Standing at ease
- Faces in My Time by Anthony Powell
Heinemann, 230 pp, £8.50, March 1980, ISBN 0 434 59924 7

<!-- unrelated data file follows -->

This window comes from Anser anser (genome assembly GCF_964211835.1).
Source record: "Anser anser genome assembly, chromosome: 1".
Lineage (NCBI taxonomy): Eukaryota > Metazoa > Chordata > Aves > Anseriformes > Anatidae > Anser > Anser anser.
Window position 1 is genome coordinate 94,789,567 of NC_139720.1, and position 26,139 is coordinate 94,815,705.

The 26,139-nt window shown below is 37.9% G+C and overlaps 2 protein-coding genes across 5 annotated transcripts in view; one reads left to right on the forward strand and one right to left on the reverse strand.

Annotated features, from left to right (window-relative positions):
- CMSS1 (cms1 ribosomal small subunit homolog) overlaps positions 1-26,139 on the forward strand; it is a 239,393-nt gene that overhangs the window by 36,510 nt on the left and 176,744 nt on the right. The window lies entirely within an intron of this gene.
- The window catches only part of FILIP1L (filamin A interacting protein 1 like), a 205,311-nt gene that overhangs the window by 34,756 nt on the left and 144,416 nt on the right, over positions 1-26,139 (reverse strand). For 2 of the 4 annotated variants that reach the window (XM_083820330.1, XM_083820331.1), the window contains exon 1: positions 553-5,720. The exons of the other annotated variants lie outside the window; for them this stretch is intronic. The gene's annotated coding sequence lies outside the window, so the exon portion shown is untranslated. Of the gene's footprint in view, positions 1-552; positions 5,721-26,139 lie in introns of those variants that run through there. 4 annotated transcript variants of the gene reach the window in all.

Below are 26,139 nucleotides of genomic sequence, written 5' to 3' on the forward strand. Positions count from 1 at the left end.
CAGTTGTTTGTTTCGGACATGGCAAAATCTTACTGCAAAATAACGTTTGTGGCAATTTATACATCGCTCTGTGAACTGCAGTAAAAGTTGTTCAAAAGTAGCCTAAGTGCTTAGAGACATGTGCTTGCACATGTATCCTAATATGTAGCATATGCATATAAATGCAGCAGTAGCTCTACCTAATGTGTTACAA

At the beginning of this volume Anthony Powell marries into the Pakenham family, which has some resemblance, he discloses, to the Tollands in his sequence of novels A Dance to the Music of Time. By the end, he has written the first of those novels, A Question of Upbringing. Intervening, the war years provide his main subject, and one sees how closely – the Welsh regiment in Northern Ireland, command of the Defence Platoon at Div HQ, transfer to Military Intelligence and liaison with Allied and Neutral military attachés at the War Office – Mr Powell’s own story has been anticipated by Jenkins in the novels. The war is thus ‘ground already traversed’, and Mr Powell himself suggests that the novels ‘throw more light on the experience than can be achieved in memoirs’. This will not dampen the curiosity of those who want the memoirs as footnotes to the real thing. In any case, it’s a useful conjunction to have, the life and the art version set side by side, both of them now recalled out of the past; and the voices of two narrators, so much alike but with different claims to authenticity.